US universities in China

Source: Asia Society (5/19/17)
Podcast: American Universities in China — Free Speech Bastions or Threat to Academic Freedom?
By Eric Fish

A student walks past the entrance to New York University’s Shanghai campus. (Eric Fish/Asia Society)

The Asia In-Depth podcast provides deep audio analysis on everything from China’s economy to “honor killing” in Pakistan. See the complete episode archive.Learn more

In 1986, Johns Hopkins University opened a study center in Nanjing University, making it the first American institution of higher education allowed to establish a physical presence in China during the Communist era. Since then, dozens of other institutions have followed suit, armed with guarantees that they can maintain the same standards of free speech and academic freedom that they enjoy in the U.S. … so long as those freedoms stop at the university door. Continue reading

novel-writing police chief executed for grisly murder

Source: SupChina (5/26/17)
Novel-writing police chief executed for grisly murder

Reuters reports that authorities executed Zhao Liping (赵黎平), the “former police chief of the northern region of Inner Mongolia, after convicting him of murder, bribery, and possession of firearms and explosives.” In 2016, overseas Chinese news and gossip siteWenxue City reported (in Chinese) that Zhao was the first senior official to be guilty of personally murdering someone with his own hands since 1949. There is some debate on the Chinese internet about the true story of Zhao’s crimes, but the broadly accepted facts seem to be:

  • Zhao Liping was called the “cultured cadre” by his colleagues in the Inner Mongolian police force. He published several novels and personal essays — some under the pseudonym of Mr. Dead Tree 槁木先生 — and was a member of the Chinese Writers Association. You can read Mystery in Wangling 王陵疑案, a novel that Zhao co-authored, at this link. Continue reading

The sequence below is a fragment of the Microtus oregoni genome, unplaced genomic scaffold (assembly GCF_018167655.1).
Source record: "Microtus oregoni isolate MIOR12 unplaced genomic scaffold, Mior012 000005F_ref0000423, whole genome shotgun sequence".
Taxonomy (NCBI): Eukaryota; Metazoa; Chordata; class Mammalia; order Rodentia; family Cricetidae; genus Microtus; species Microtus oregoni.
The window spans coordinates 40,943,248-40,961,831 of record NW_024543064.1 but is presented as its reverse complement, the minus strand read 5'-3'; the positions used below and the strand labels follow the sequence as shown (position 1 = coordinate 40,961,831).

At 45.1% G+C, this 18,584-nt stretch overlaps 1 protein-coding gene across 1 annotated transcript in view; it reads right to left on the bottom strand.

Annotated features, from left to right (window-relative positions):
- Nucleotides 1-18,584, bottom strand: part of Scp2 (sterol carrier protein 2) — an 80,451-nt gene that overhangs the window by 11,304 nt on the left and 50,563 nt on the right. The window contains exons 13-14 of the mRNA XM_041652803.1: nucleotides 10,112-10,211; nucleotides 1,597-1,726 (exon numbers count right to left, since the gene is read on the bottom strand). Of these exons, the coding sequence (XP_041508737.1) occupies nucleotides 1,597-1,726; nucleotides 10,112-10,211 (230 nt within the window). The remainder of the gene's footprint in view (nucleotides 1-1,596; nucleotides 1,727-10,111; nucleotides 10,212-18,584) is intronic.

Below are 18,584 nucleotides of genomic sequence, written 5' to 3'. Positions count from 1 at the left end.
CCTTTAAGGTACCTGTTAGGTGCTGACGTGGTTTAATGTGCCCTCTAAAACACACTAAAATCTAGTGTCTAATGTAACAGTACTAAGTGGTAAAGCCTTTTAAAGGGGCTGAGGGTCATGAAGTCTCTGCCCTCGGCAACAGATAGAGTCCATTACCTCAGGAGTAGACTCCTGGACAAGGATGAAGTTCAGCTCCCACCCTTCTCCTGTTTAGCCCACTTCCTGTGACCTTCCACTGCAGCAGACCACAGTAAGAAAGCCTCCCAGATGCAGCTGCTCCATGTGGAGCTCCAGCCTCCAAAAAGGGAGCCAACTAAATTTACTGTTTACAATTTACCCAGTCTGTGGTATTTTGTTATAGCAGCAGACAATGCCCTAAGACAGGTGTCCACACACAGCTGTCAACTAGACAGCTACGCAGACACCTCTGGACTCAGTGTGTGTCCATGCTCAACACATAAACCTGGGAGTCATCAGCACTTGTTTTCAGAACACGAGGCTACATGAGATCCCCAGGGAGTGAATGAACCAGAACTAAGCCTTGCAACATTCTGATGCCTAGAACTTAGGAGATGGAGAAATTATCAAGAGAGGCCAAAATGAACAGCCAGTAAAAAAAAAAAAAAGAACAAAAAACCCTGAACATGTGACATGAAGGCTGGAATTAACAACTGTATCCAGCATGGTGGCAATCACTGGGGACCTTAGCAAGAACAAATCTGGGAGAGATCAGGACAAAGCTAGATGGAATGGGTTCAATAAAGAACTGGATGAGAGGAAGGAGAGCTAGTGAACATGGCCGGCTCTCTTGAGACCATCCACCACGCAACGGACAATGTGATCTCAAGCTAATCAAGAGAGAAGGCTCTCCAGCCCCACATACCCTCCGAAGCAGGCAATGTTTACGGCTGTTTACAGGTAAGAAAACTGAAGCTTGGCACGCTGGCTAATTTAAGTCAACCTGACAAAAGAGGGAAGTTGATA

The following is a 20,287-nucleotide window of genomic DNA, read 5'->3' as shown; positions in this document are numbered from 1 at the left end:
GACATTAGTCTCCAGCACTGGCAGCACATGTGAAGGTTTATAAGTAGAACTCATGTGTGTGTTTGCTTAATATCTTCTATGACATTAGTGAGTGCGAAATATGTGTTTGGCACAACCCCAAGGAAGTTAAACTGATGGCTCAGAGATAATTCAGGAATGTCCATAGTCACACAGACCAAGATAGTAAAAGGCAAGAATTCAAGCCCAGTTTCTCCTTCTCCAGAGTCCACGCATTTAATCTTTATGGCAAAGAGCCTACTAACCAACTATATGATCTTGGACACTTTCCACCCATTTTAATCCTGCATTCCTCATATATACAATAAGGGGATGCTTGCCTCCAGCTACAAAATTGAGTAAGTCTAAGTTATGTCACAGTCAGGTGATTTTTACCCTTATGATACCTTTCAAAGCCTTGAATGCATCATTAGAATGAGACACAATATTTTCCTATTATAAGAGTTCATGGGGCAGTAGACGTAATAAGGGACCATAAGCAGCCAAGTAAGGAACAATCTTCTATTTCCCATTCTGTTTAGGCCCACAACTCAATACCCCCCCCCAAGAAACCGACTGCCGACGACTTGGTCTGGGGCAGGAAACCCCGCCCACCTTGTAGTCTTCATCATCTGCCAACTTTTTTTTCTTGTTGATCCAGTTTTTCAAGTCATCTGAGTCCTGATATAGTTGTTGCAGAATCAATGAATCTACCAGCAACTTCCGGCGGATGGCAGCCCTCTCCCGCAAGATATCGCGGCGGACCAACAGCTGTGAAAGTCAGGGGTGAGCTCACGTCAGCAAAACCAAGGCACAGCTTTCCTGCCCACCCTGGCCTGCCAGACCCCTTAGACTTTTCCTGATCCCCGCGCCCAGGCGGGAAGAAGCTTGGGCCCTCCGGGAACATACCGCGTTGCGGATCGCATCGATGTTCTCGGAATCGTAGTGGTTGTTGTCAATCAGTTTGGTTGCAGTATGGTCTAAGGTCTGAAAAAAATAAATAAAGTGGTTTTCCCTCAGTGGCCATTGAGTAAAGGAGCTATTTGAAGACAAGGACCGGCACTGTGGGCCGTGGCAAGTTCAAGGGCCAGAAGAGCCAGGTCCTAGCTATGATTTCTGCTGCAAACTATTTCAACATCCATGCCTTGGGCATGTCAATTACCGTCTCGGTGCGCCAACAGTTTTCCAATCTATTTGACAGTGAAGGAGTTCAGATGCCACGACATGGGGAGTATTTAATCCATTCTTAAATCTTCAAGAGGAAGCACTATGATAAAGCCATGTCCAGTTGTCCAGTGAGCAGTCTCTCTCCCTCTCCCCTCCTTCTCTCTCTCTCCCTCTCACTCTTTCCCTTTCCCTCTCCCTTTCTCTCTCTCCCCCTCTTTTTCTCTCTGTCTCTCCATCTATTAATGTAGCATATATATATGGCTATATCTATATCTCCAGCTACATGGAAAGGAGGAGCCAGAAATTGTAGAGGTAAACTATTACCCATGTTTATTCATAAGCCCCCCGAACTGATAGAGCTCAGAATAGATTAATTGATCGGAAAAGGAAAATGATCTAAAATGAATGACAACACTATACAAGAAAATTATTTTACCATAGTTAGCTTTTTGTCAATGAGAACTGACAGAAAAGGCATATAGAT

journalism professor resignation note goes viral

Source: SupChina (5/26)/17
Journalism professor’s resignation note goes viral

On May 25, Xia Qiong 夏琼, who served as head of Journalism at the School of Journalism and Communication at Wuhan University for 12 years, posted a resignation letter on her WeChat Moments social media feed. The letter was circulated and discussed widely on the Chinese internet. Xia wrote: “During my 12 years serving as the head, I accomplished nothing and made no contributions to the school.” She added: “I asked for the school’s approval of my resignation.”

In a later post, Xia further stated: “After fighting for years against a flawed higher-education administration system that has no respect for teaching, tramples on teachers’ dignity, and undervalues students’ intelligence, I eventually realized that all my efforts are meaningless and of no value… It’s extremely difficult to be a dedicated teacher.”  Continue reading

Building cultural confidence

Source: Xinhua (5/24/17)
Political advisors discuss building cultural confidence

Yu Zhengsheng (C, back), chairman of the National Committee of the Chinese People’s Political Consultative Conference (CPPCC), presides over a meeting on how to build the country’s cultural confidence and tell China stories well, in Beijing, capital of China, May 23, 2017. (Xinhua/Yao Dawei)

BEIJING, May 23 (Xinhua) — Chinese political advisors met on Tuesday to discuss how to build the country’s cultural confidence and tell China stories well.

Yu Zhengsheng, chairman of the National Committee of the Chinese People’s Political Consultative Conference (CPPCC), the top advisory body, chaired the meeting. Continue reading

Stop feeding the egos of China’s cyber-nationalists (1)

Thanks. This was a refreshing take, on the tragic incident with the harassment of the Chinese student in Maryland.

I sympathize with the suggestion not to help spread the vitriol. However, it may not be like this SCMP contributor seems to assume, that “patriotic” campaigns like this is all done by actual extremists, who are the ones responsible for the “cesspools on the internet” that we should  ignore. I think it may be more serious than that.

Sure, many real-life ultranationalists feel compelled to join, or people are caught up in this “Red Guard”-style, — about these real-life people, see also http://chinadigitaltimes.net/2017/05/badiucao-yang-shupings-face-mask/; http://www.bbc.com/news/world-asia-39996940, http://www.bbc.com/news/av/world-asia-china-40021588/chinese-student-causes-uproar-with-us-graduation-speechhttp://www.bbc.com/news/av/world-us-canada-40021488/maryland-campus-on-furore-over-china-democracy-speech, and https://www.nytimes.com/2017/05/23/world/asia/chinese-student-fresh-air-yang-shuping.html).
Continue reading

what sex workers tell us about China